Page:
“The radical magi encountered a world wherein one world-image was locked in place—not just the geocentric cosmos but the whole Christian orthodox value system that went with it. Their subversive purpose revolved around the project of a free circulation of imagery, a breaking-up of the stasis and the creation of a more responsive model. The single world-view of orthodoxy was seen as stifling, tyrannical, oppressive. Inasmuch as the self interiorized this view it reproduced the oppression on the level of the subjective. The hermeticists opposed the very singleness of this worldview with a contradictory multiplicity, a critical form of ‘paganism’ based on difference.”

The radical magi encountered a world wherein one world-image was locked in place—not just the geocentric cosmos but the whole Christian orthodox value system that went with it. Their subversive purpose revolved around the project of a free circulation of imagery, a breaking-up of the stasis and the creation of a more responsive model. The single world-view of orthodoxy was seen as stifling, tyrannical, oppressive. Inasmuch as the self interiorized this view it reproduced the oppression on the level of the subjective. The hermeticists opposed the very singleness of this worldview with a contradictory multiplicity, a critical form of “paganism” based on difference.

Hakim Bey, The Obelisk

Hermetic quote Bey Wilson The Obelisk radical magi encountered one world-image locked subversive purpose free circulation imagery contradictory multiplicity critical paganism difference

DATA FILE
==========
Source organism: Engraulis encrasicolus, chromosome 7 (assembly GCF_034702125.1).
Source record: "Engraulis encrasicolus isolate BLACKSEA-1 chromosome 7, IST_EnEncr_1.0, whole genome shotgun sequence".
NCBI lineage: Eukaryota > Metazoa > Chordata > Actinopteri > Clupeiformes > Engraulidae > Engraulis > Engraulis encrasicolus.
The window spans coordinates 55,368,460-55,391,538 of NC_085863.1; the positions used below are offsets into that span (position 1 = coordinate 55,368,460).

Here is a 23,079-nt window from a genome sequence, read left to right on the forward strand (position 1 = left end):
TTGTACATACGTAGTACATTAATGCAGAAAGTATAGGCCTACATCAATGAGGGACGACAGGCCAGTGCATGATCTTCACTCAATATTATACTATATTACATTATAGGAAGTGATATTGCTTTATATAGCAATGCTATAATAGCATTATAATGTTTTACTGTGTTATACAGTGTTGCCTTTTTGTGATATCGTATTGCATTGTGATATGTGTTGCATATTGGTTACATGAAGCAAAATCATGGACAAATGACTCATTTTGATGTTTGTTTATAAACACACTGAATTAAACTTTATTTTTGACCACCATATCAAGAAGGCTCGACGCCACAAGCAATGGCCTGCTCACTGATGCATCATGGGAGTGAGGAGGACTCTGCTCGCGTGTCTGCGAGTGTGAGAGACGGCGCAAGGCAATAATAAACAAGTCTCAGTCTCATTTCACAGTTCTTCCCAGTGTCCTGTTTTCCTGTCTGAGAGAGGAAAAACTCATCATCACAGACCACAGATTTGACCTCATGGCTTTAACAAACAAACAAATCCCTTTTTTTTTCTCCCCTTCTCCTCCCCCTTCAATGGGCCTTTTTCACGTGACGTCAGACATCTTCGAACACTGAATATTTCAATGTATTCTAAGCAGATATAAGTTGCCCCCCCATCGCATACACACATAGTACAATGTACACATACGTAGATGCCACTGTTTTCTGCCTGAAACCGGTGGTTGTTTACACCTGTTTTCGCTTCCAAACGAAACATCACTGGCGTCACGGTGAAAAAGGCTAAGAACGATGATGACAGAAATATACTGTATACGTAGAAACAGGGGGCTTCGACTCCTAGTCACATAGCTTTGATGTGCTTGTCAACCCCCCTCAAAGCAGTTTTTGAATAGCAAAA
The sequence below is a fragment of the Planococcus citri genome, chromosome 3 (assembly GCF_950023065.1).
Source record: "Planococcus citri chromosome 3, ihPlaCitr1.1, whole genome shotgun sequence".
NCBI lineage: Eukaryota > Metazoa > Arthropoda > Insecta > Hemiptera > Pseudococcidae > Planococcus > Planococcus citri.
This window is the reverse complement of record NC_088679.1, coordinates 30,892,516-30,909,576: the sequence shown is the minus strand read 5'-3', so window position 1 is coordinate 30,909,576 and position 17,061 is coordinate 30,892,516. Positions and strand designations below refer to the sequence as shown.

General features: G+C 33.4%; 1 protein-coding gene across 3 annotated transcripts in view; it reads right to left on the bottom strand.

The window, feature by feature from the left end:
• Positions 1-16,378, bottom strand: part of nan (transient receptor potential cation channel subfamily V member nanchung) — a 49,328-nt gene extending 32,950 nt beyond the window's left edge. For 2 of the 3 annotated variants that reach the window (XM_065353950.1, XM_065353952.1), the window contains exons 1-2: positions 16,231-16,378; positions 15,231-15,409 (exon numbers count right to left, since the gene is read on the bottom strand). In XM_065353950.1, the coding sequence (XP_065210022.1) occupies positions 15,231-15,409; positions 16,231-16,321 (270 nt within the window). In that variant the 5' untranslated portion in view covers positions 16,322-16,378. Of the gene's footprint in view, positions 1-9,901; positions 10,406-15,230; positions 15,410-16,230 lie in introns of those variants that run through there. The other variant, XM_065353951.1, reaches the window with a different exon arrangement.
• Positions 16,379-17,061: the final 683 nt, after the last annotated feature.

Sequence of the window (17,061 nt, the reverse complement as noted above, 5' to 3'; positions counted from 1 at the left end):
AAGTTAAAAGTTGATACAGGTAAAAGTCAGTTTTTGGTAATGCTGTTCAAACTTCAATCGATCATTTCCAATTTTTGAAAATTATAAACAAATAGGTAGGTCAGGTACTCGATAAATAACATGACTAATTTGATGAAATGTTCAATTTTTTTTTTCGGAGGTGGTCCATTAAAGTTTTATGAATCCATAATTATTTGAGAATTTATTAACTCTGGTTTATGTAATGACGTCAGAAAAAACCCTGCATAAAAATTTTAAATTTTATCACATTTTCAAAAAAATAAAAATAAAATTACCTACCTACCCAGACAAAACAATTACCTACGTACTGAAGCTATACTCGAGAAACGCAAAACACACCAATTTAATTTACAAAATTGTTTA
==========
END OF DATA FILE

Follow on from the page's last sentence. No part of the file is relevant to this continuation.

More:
Consider also:

  1. World View
  2. “Below lay the tomb world, the immutable cause-and-effect world of the demonic. At median extended the layer of the human, but at any instant a man could plunge—descend as if sinking—into the hell-layer beneath. Or: he could ascend to the ethereal world above, which constituted the third of the trinary layers. Always, in his middle level of the human, a man risked the sinking. And yet the possibility of ascent lay before him”
  3. “In the first Egyptian Room at the British Museum a painting, said to be of Queen Hatshepset, who lived about B.C. 1600, is hung on the walls (the Queen’s name has been painted out and that of Thothmes III. substituted), she is making perfume offerings; this picture is reproduced from an obelisk now fallen, which was set up by this Queen at Karnak. A print of this painting is reproduced in the English translation of Wiedemann’s Immortality of the Soul.”

“The radical magi encountered a world wherein one world-image was locked in place—not just the geocentric cosmos but the whole Christian orthodox value system that went with it. Their subversive purpose revolved around the project of a free circulation of imagery, a breaking-up of the stasis and the creation of a more responsive model. The single world-view of orthodoxy was seen as stifling, tyrannical, oppressive. Inasmuch as the self interiorized this view it reproduced the oppression on the level of the subjective. The hermeticists opposed the very singleness of this worldview with a contradictory multiplicity, a critical form of ‘paganism’ based on difference.”